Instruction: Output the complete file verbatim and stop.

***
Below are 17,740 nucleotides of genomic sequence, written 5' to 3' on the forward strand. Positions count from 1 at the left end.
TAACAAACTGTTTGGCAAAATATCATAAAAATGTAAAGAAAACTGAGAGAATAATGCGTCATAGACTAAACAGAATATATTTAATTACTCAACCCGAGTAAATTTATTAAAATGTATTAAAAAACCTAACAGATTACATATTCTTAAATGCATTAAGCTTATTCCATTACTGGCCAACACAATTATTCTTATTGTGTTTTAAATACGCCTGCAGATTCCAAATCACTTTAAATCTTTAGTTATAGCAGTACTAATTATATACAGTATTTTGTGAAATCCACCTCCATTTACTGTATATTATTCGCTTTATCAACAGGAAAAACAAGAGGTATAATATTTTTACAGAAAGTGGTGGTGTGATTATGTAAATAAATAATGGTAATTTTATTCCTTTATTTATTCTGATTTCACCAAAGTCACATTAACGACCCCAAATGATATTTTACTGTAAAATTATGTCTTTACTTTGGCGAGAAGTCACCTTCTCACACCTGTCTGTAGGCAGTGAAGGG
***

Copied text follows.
Below are 17,740 nucleotides of genomic sequence, written 5' to 3' on the forward strand. Positions count from 1 at the left end.
TAACAAACTGTTTGGCAAAATATCATAAAAATGTAAAGAAAACTGAGAGAATAATGCGTCATAGACTAAACAGAATATATTTAATTACTCAACCCGAGTAAATTTATTAAAATGTATTAAAAAACCTAACAGATTACATATTCTTAAATGCATTAAGCTTATTCCATTACTGGCCAACACAATTATTCTTATTGTGTTTTAAATACGCCTGCAGATTCCAAATCACTTTAAATCTTTAGTTATAGCAGTACTAATTATATACAGTATTTTGTGAAATCCACCTCCATTTACTGTATATTATTCGCTTTATCAACAGGAAAAACAAGAGGTATAATATTTTTACAGAAAGTGGTGGTGTGATTATGTAAATAAATAATGGTAATTTTATTCCTTTATTTATTCTGATTTCACCAAAGTCACATTAACGACCCCAAATGATATTTTACTGTAAAATTATGTCTTTACTTTGGCGAGAAGTCACCTTCTCACACCTGTCTGTAGGCAGTGAAGGG